When a death happens to a faculty member or student in the school, conversations are always held in the background about ways to support not only the family but also students in the school along with clubs and sports. There was also a discussion held with the family over privacy concerns. The family of the deceased tells the administration at the school whether or not they would like to share anything. If they do decide to share any information they can also choose how much or how little. 

Social worker. de Leon also said, “We have to consider and the family too, if this was something even just a little bit public through social media, well then that’s something we can’t control.”

Social Media also can play a role in changing parents’ and families’ minds about what information they want to share with the public. 

“Unfortunately, we can’t control that (social media), we would ask people to respect the privacy but then that sometimes causes the parents to change their approach. They may say ‘Okay, you’re right. It is going to go public, we might as well do it our way then just let it leak out,’” said de Leon.

Another problem that many students have when it comes to suicide is not knowing what to do when a friend or someone they know has suicidal thoughts. “The one thing we want all students and anybody, whether you’re a student, or parent to know is that even if it is scary and uncomfortable it is absolutely okay to check up on that person,” said Dowling. “It is absolutely 110 percent okay to always go to an adult that you trust or to call the police department to do a wellness check on a friend.”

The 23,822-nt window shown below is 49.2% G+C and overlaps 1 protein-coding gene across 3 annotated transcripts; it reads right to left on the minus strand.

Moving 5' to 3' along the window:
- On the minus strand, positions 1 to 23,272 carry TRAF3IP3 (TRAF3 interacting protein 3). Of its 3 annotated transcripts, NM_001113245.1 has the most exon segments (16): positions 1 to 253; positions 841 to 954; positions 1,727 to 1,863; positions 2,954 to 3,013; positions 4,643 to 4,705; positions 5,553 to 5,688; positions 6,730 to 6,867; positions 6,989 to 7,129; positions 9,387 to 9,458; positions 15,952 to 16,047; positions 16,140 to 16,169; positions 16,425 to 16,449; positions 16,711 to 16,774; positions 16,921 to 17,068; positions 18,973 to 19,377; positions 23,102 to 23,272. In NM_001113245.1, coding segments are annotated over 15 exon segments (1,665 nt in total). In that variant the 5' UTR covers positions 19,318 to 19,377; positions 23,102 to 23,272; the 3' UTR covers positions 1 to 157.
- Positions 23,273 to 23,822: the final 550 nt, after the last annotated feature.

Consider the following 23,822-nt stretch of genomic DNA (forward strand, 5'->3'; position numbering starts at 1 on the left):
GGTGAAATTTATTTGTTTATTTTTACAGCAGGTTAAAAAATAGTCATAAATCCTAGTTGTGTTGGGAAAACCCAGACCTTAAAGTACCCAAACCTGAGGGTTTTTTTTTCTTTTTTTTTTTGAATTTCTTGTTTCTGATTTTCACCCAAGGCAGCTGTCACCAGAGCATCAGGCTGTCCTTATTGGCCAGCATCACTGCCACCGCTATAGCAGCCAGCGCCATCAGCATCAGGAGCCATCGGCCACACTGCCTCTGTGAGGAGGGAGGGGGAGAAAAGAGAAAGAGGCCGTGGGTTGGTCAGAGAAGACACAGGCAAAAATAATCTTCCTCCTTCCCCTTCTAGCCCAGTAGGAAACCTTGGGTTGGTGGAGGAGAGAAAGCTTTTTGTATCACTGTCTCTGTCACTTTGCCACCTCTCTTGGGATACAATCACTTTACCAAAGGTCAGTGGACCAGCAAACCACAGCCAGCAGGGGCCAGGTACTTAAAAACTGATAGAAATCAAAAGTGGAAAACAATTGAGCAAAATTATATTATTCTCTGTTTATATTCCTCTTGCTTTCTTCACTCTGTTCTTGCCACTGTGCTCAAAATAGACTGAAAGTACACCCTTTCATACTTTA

de Leon also continued on the matter and said, “I would rather lose a friendship than a friend.”

When reporting suicidal thoughts or actions students have expressed concerns about making the person who needs help angered or frustrated. “There is a huge fear of not wanting that friend or person to be mad. I think that what we have to know is that when someone is making statements that are scary, we as professionals get help for those students,” said Dowling. “It is a big burden to sit with the information that you’re afraid someone could hurt themselves and be scared. We don’t want people to be scared and feel responsible. We want you to speak up and find somebody so that you’re not carrying that because that is a big heavy thing to carry.”

Technology also plays a major role in suicide prevention and understanding what is going on through someone who is struggling. “It is really easy to hide behind a text,” said de Leon.

Within text messages, social media posts, and even school assignments it can be hard to decipher what emotions someone is trying to express. This can then lead to having responsibility on teachers, parents, and other students to report anything that might seem off especially if the message was received online. “As a society, especially young people, to not communicate as well as before, to hide behind the texting and social media to communicate our needs and our frustrations, then impacts people who can’t handle those attacks and then makes some question their self-worth,” said de Leon.    

Suicide is a significant problem for youth, however, with authentic conversations and information lives can be saved and this can one day become a problem of the past.